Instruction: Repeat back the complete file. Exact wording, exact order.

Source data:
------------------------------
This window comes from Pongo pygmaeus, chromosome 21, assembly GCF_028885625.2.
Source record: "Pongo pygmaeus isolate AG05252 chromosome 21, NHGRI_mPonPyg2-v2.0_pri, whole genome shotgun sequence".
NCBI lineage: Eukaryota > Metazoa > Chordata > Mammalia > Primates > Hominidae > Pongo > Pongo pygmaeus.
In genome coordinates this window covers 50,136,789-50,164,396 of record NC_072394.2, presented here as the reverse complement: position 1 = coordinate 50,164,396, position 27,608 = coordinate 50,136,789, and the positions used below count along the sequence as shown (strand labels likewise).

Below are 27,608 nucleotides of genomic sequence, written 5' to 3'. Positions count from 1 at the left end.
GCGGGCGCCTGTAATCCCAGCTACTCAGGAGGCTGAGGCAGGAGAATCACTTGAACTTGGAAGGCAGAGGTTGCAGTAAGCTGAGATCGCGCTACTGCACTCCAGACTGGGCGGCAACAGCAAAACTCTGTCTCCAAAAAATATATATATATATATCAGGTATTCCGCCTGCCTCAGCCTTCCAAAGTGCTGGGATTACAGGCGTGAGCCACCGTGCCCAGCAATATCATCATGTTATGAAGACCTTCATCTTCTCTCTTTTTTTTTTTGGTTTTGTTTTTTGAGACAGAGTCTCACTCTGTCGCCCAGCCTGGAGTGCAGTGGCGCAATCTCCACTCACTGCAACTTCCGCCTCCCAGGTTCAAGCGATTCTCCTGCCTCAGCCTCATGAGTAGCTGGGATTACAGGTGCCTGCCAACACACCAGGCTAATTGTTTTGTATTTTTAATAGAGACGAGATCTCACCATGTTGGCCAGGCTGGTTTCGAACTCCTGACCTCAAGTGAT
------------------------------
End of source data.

This window comes from Pongo pygmaeus, chromosome 21, assembly GCF_028885625.2.
Source record: "Pongo pygmaeus isolate AG05252 chromosome 21, NHGRI_mPonPyg2-v2.0_pri, whole genome shotgun sequence".
NCBI lineage: Eukaryota > Metazoa > Chordata > Mammalia > Primates > Hominidae > Pongo > Pongo pygmaeus.
In genome coordinates this window covers 50,136,789-50,164,396 of record NC_072394.2, presented here as the reverse complement: position 1 = coordinate 50,164,396, position 27,608 = coordinate 50,136,789, and the positions used below count along the sequence as shown (strand labels likewise).

Below are 27,608 nucleotides of genomic sequence, written 5' to 3'. Positions count from 1 at the left end.
GCGGGCGCCTGTAATCCCAGCTACTCAGGAGGCTGAGGCAGGAGAATCACTTGAACTTGGAAGGCAGAGGTTGCAGTAAGCTGAGATCGCGCTACTGCACTCCAGACTGGGCGGCAACAGCAAAACTCTGTCTCCAAAAAATATATATATATATATCAGGTATTCCGCCTGCCTCAGCCTTCCAAAGTGCTGGGATTACAGGCGTGAGCCACCGTGCCCAGCAATATCATCATGTTATGAAGACCTTCATCTTCTCTCTTTTTTTTTTTGGTTTTGTTTTTTGAGACAGAGTCTCACTCTGTCGCCCAGCCTGGAGTGCAGTGGCGCAATCTCCACTCACTGCAACTTCCGCCTCCCAGGTTCAAGCGATTCTCCTGCCTCAGCCTCATGAGTAGCTGGGATTACAGGTGCCTGCCAACACACCAGGCTAATTGTTTTGTATTTTTAATAGAGACGAGATCTCACCATGTTGGCCAGGCTGGTTTCGAACTCCTGACCTCAAGTGAT